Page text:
The stats are bad, but if the number of murders could be cut by one third or so, Wilmington would fall right off of those top 10 lists. The city would be a little safer for the folks who live in the neighborhoods where the guns seem drawn all of the time, but would the problem be resolved? Probably not, because:
When you ask people in Wilmington about the root causes of the city’s crime epidemic, their answers read like the devil’s Christmas list: poverty, racism, lack of economic opportunities, drug and alcohol abuse, gun violence, high dropout rates, teenage pregnancy, stressed families and more.
The next time someone makes an ad hominem attack on state workers, please commend to them the people who work at DMV. In my case, the facility just south of Wilmington off of Rt. 13 across from Casablanca.
I had to take my car through inspection today, and I’d lost my registration card.
So, before going through the lanes, I stopped inside to get a new card. They have a help desk right inside to route people to the proper services, two people answering questions. I told them my problem, and I was told that there was no need to get a card just for inspection, just let the inspectors know.
I went through inspection. When I got to the inspector who handles checking the lights and emissions, I recognized him. He’s been there forever. Many years at the Bancroft facility, and now here. Working a tough job in all kinds of weather, breathing in all those fumes. Always very professional and always has a kind word. When I last went through two years ago, I got a chance to talk to him, and he’s had all kinds of health issues. Yet here he is, doing a great job. When I think of why state employees deserve good pay, I think of him. I dare any of those reptilian Rethugs from Chateau Country to do his job for even one day.
Then, I was able to handle the entire transaction of getting the new registration and tag w/o leaving my car. Using the Jetsons technology. Don’t think it took more than three minutes.
I almost look forward to going to DMV now. A wonderfully crafted customer-centric system and great workers. When you consider the range of issues and the range of clients they deal with, you just have to take your hat off to them.
Via ninth street book shop – which you should totally shop at.
Bryan Stevenson, who was born in Milford, DE, will speak at a free public event at the Queen Theatre (500 N Market St) on Monday, Dec. 15th from 5:00–7:00 pm. His memoir, “Just Mercy,” is a powerful indictement of the inequities of our justice system and a call for action. Following his presentation, he will be autographing copies of his book ($28) that will be available for purchase either there or at our store.
500 N Market St
in the Olympia Room at the Queen Theatre
The Pandora household is trying to clear our calendar to attend. Hope to see everyone!
First the accusation, then the shockingly candid DOE response below the fold.
Delaware’s charter schools are causing resegregation and discrimination against minorities and students with disabilities, the ACLU and Community Legal Aid Society are arguing in a complaint to the U.S. Department of Education’s Office of Civil Rights.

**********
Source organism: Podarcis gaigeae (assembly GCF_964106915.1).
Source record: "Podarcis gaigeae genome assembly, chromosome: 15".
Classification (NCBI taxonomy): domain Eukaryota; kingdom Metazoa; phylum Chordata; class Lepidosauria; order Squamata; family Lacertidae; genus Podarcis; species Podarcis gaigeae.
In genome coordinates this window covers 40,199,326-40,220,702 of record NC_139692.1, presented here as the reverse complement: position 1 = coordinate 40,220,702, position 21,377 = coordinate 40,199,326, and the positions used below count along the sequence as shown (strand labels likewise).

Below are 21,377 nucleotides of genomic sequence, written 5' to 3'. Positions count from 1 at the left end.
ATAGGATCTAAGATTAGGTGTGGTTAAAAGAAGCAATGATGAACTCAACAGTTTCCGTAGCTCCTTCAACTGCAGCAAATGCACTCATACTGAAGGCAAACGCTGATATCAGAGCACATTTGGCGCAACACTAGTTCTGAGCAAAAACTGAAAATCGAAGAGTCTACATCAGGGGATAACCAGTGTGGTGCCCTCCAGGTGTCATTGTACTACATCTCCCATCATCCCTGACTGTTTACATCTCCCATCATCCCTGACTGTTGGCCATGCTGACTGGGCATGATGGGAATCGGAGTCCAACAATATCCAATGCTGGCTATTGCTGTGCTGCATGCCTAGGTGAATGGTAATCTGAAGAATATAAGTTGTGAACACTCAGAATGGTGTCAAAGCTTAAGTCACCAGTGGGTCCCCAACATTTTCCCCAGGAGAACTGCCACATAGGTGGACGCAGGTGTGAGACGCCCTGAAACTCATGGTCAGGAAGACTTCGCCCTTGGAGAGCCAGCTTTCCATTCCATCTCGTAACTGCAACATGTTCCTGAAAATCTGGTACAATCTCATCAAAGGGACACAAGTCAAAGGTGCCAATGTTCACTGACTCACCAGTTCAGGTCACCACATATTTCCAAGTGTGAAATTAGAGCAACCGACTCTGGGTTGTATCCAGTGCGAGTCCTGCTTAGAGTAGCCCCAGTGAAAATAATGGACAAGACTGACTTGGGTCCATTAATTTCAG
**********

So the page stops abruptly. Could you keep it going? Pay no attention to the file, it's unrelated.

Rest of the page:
The groups say that, especially in the City of Wilmington, most charters are easily racially identifiable as either mostly white or mostly minority schools, with those serving minority students vastly underperforming those serving more affluent white students.
The complaint is filed against the State Department of Education and the Red Clay School District, which authorize all of the state’s charters.
Americans are narcissists. Self centered. Especially when it comes to their income, economic well being. They know how much things cost, and the costs usually always rise. They know how much they make, and that usually doesn’t rise, especially in this Reagan Anti-Middle Class Era that began in the 1980’s. When they are making enough money to afford things, Americans are happy. See mid to late 1980’s and mid to late 1990’s and early 2000’s for proof of that. When they are not, they are not.
First Read: “It’s possible — though hardly a certainty — that lower gas prices over a sustained period of time finally begin to change the public’s perception about the U.S. economy. After all, the economy has produced 200,000-plus jobs in each of the past nine months; GDP for the last quarter was revised up to a healthy 3.9%; and the unemployment rate has declined from 7.0% in Nov. 2013 to 5.8% now. But many Americans haven’t been FEELING that improvement, due in large part to wages not keeping up with the cost of living.”
“Politically, an improving economy helps the president and his party. (It also makes it harder to say the health-care law has stifled the economy.) And in macroeconomic terms, lower gas prices serve as a kind of economic stimulus — which Congress doesn’t have to pass or finance. Yet more importantly, they’re an easier way for Americans to ASSESS the state of the economy. The monthly jobs report might not mean a thing to them, but they can see when it costs just $35 to $40 to fill up their tank each week when it used to cost $50.”
Every year, I recognize those who were most valuable to the progressive cause in Delaware. The nominees can be progressives, but they don’t have to be. In fact, they can be members of the Forces of Evil who unwittingly advanced the progressive cause. They can be elected officials, appointed officials, candidates, or any member of the general public. Maybe even a group as opposed to an individual. Knock yourselves out.
I am putting together this year’s list, and I need your help (but then, you already knew that).
Deadline is Friday, December 12 at 11:59 p.m. Please don’t just provide names, but rather, tell us how they advanced the progressive cause in 2014.
You are now officially on the clock. Whaddayagot?